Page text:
Now I understand that the host pays the bill unless it is addressed in advance.  After that, I would offer to pay the bill before we got together and things were fine.  But even then, Nakata Sensei was the one who usually hosted and paid for everyone.  He was extremely generous, not jsut monetarily but of his time.  He would think nothing about driving half way across Oahu to pick up a Sensei so that he could attend a lunch.

Our lunches were really something -- two or three hours of nothing but Karate talk.  When other seniors would come, we would talk about their styles and experiences.  What an excellent overview of the arts!  I almost hated to return to work!

So it has been difficult for me since February.

But... during that time I completed the donation of the third increment of rare Karate and martial arts books, magazines, and multi-media to the University of Hawaii for the Hawaii Karate Museum Collection.  This increment was 10 boxes, and included some of the very oldest and rarest materials in the collection.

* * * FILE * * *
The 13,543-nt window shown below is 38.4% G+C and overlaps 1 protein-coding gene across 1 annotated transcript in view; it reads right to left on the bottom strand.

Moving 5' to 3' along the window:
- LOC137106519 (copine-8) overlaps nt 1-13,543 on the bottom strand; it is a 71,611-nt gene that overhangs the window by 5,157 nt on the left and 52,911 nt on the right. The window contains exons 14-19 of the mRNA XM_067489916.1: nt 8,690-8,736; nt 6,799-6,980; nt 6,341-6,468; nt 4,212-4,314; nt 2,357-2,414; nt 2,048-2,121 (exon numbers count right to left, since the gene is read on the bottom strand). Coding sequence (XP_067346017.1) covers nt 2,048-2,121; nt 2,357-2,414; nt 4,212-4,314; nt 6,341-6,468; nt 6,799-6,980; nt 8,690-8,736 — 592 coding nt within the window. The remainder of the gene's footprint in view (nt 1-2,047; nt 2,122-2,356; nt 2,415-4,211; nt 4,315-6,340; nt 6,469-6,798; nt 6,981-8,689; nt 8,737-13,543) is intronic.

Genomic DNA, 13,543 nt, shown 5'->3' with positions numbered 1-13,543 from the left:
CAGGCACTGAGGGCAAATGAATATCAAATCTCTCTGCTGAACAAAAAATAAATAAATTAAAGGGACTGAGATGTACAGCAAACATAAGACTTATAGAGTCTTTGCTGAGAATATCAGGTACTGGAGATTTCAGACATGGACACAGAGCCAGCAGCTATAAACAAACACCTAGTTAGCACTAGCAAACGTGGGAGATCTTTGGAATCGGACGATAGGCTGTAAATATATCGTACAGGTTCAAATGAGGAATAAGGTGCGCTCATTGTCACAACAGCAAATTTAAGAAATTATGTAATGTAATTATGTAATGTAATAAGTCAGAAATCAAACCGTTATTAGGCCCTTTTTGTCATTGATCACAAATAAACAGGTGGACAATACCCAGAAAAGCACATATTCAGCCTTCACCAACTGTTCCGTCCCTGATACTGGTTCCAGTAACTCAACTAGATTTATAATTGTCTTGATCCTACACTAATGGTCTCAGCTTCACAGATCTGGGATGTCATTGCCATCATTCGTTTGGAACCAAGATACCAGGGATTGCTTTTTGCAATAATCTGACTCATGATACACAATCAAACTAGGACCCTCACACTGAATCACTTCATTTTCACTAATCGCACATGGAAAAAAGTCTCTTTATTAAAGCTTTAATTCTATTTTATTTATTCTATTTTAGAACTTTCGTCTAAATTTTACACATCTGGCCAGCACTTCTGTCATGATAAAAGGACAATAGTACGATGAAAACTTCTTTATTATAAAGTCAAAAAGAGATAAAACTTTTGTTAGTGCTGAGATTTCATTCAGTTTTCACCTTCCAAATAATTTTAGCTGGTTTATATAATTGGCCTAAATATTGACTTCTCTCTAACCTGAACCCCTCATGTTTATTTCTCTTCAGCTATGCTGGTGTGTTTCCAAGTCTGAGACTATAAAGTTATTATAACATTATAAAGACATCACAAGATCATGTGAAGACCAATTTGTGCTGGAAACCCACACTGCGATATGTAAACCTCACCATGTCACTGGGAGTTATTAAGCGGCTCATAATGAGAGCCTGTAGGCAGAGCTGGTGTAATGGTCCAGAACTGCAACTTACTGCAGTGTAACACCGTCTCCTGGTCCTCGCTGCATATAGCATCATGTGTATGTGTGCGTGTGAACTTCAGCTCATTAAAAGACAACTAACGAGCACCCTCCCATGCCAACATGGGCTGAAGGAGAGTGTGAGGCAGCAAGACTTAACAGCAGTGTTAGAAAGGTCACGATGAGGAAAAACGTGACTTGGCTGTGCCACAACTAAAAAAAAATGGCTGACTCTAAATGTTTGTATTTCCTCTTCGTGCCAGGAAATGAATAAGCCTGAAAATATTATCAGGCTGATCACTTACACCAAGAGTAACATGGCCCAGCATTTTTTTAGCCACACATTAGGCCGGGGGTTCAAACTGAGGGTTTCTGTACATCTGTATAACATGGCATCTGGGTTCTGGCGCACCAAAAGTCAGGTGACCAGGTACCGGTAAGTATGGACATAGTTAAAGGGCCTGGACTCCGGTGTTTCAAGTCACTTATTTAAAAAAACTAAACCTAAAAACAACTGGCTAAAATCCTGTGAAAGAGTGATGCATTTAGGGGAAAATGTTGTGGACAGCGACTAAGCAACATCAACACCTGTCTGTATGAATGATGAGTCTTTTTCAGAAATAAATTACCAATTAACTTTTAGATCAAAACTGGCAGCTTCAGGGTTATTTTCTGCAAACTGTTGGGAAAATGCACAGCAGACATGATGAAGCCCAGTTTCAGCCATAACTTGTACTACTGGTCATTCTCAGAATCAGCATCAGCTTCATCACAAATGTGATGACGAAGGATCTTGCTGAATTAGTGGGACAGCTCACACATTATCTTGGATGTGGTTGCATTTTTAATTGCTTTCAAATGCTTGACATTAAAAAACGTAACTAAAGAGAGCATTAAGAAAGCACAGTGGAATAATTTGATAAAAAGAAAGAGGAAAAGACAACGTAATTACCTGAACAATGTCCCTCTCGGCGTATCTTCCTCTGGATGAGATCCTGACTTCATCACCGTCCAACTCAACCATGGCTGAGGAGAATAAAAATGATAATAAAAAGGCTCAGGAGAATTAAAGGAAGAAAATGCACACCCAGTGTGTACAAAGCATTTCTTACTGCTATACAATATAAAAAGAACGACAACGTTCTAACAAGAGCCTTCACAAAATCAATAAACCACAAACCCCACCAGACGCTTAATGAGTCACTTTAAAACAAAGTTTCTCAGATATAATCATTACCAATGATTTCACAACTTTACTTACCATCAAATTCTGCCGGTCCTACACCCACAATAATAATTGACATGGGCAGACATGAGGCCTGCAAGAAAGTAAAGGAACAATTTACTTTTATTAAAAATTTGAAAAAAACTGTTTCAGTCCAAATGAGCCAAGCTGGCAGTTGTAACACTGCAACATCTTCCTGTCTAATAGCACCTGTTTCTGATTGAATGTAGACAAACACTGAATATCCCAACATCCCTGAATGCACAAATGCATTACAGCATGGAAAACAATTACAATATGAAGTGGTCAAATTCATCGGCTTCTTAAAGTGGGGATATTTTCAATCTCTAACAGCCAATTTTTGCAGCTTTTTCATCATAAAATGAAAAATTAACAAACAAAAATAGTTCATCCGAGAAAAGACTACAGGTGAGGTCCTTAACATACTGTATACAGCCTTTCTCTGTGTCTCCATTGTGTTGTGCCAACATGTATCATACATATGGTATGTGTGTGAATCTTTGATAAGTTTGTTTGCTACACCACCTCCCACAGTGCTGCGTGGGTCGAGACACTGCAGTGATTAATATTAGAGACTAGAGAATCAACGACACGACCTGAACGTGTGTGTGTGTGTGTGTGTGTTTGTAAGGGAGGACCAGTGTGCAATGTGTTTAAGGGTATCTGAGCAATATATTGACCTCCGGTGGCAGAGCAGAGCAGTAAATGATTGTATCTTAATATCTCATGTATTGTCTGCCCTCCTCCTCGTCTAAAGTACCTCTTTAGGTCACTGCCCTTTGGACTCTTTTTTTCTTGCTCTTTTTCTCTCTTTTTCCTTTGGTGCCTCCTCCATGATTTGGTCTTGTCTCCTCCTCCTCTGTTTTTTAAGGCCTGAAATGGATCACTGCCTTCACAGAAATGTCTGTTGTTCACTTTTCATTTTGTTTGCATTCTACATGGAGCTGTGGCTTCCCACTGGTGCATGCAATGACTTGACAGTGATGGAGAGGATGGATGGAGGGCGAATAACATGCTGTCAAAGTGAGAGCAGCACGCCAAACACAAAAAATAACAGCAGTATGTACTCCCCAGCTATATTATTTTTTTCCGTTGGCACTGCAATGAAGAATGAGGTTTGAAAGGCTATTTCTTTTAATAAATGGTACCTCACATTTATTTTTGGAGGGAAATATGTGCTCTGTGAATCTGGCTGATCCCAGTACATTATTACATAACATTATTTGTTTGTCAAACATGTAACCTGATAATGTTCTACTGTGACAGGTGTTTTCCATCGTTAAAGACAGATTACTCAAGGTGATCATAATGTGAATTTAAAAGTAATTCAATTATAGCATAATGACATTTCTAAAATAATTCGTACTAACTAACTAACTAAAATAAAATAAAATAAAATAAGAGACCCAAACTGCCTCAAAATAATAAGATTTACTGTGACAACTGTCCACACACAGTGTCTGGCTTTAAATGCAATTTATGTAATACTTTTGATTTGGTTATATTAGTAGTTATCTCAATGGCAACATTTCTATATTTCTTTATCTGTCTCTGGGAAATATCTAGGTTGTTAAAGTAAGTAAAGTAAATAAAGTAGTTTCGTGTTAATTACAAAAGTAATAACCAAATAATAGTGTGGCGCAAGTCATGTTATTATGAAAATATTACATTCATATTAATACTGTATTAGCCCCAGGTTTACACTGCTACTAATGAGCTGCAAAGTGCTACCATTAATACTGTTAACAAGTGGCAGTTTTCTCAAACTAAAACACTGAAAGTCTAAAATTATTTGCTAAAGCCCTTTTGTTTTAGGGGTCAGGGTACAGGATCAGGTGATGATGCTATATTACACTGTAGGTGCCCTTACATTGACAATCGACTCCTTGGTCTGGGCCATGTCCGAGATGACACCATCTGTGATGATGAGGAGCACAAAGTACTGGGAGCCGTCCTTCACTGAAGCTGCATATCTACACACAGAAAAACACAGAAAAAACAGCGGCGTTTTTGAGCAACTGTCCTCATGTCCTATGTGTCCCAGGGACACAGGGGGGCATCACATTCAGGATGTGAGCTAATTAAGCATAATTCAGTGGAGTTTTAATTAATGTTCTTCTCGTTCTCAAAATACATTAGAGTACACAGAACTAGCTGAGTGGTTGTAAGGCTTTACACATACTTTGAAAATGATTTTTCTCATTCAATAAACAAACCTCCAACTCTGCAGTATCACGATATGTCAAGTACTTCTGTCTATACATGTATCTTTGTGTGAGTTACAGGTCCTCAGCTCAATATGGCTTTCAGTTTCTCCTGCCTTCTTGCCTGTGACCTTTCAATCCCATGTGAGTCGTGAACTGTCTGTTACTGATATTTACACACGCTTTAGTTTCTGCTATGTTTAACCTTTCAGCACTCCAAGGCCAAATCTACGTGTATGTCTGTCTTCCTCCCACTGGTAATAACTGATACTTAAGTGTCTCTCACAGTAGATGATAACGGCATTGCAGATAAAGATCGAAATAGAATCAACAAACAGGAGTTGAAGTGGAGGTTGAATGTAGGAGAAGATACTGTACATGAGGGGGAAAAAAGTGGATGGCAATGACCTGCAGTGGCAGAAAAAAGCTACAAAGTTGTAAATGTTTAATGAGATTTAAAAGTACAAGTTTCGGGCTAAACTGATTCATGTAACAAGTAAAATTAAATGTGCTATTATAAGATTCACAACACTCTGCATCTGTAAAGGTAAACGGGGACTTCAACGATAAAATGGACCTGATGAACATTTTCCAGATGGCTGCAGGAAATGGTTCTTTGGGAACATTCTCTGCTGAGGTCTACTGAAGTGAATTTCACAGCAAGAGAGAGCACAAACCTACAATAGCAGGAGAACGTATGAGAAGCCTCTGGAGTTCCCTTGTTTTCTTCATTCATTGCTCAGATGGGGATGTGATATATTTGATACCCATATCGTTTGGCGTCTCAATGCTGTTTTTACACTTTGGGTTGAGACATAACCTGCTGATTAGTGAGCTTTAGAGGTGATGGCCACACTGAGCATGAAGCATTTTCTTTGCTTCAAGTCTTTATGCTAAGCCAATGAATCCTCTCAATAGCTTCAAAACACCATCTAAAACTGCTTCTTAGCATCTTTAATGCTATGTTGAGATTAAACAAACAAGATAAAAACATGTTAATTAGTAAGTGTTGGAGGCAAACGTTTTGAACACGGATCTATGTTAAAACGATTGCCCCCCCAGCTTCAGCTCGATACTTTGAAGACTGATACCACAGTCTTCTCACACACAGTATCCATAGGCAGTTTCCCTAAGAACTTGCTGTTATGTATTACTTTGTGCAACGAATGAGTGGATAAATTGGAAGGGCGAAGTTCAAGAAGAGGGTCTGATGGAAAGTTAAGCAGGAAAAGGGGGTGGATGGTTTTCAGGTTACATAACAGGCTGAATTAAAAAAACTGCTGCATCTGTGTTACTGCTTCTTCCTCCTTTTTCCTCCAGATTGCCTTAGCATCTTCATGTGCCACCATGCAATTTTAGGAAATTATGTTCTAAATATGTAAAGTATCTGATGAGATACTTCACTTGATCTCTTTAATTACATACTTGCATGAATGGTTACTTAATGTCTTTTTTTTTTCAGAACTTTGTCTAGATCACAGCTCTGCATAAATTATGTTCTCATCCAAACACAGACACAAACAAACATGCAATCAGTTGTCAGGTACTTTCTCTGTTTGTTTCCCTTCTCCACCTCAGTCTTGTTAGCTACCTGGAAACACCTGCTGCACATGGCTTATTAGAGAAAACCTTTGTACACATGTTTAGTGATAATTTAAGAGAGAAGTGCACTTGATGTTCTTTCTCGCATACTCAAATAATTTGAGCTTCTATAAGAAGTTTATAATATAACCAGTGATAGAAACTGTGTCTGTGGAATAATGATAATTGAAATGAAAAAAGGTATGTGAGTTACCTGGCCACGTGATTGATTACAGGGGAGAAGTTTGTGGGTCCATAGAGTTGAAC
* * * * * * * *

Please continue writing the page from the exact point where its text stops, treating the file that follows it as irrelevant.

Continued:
The third and final part of my article about Shozen Sunabe was published by Classical Fighting Arts and is now available.  Sunabe Sensei (a student of Chotoku Kyan) is another person I sorely miss.

I am preparing right now for the Okinawan Festival which will be held on the Labor Day weekend at Kapiolani Park.  This year I am giving two exhibits: the first on Okinawan Sumo and the second about the Pacific Mail Company's S. S. China, the steamship that brought the first Okinawan immigrants to Hawaii in January 1900.  I received grants for these projects from Hui O Laulima.  The exhibits will be in the Cultural Tent.  I will also write an article about the S. S. China (I have a ton of great material).